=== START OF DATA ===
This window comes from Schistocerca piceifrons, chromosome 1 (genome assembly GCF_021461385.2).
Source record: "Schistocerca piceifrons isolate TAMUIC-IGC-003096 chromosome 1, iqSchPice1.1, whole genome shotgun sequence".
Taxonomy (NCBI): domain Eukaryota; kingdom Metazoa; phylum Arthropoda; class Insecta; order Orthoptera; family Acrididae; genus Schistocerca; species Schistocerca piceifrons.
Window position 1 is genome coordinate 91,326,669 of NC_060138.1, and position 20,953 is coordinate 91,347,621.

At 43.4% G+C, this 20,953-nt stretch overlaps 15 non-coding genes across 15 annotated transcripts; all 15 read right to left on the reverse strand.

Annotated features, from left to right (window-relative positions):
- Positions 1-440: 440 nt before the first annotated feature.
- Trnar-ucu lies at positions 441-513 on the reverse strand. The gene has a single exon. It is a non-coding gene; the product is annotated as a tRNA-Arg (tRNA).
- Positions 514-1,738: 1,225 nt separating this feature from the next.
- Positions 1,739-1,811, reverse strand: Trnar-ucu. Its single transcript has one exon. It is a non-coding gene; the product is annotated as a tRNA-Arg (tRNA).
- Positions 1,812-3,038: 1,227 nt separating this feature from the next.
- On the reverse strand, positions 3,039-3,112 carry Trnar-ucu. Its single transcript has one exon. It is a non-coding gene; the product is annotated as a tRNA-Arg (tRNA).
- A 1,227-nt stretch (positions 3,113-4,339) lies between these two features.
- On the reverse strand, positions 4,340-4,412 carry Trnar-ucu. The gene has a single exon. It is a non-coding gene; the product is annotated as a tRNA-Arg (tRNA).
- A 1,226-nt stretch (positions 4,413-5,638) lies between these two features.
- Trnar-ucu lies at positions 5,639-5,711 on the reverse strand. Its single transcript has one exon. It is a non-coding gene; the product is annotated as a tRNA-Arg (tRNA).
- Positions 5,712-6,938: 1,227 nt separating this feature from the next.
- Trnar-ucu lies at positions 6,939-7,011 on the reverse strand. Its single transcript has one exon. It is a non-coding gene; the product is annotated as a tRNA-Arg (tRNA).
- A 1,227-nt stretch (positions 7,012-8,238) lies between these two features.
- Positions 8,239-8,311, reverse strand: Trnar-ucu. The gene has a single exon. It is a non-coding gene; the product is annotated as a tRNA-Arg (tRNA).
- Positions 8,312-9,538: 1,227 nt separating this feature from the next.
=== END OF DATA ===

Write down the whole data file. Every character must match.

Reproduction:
This window comes from Schistocerca piceifrons, chromosome 1 (genome assembly GCF_021461385.2).
Source record: "Schistocerca piceifrons isolate TAMUIC-IGC-003096 chromosome 1, iqSchPice1.1, whole genome shotgun sequence".
Taxonomy (NCBI): domain Eukaryota; kingdom Metazoa; phylum Arthropoda; class Insecta; order Orthoptera; family Acrididae; genus Schistocerca; species Schistocerca piceifrons.
Window position 1 is genome coordinate 91,326,669 of NC_060138.1, and position 20,953 is coordinate 91,347,621.

At 43.4% G+C, this 20,953-nt stretch overlaps 15 non-coding genes across 15 annotated transcripts; all 15 read right to left on the reverse strand.

Annotated features, from left to right (window-relative positions):
- Positions 1-440: 440 nt before the first annotated feature.
- Trnar-ucu lies at positions 441-513 on the reverse strand. The gene has a single exon. It is a non-coding gene; the product is annotated as a tRNA-Arg (tRNA).
- Positions 514-1,738: 1,225 nt separating this feature from the next.
- Positions 1,739-1,811, reverse strand: Trnar-ucu. Its single transcript has one exon. It is a non-coding gene; the product is annotated as a tRNA-Arg (tRNA).
- Positions 1,812-3,038: 1,227 nt separating this feature from the next.
- On the reverse strand, positions 3,039-3,112 carry Trnar-ucu. Its single transcript has one exon. It is a non-coding gene; the product is annotated as a tRNA-Arg (tRNA).
- A 1,227-nt stretch (positions 3,113-4,339) lies between these two features.
- On the reverse strand, positions 4,340-4,412 carry Trnar-ucu. The gene has a single exon. It is a non-coding gene; the product is annotated as a tRNA-Arg (tRNA).
- A 1,226-nt stretch (positions 4,413-5,638) lies between these two features.
- Trnar-ucu lies at positions 5,639-5,711 on the reverse strand. Its single transcript has one exon. It is a non-coding gene; the product is annotated as a tRNA-Arg (tRNA).
- Positions 5,712-6,938: 1,227 nt separating this feature from the next.
- Trnar-ucu lies at positions 6,939-7,011 on the reverse strand. Its single transcript has one exon. It is a non-coding gene; the product is annotated as a tRNA-Arg (tRNA).
- A 1,227-nt stretch (positions 7,012-8,238) lies between these two features.
- Positions 8,239-8,311, reverse strand: Trnar-ucu. The gene has a single exon. It is a non-coding gene; the product is annotated as a tRNA-Arg (tRNA).
- Positions 8,312-9,538: 1,227 nt separating this feature from the next.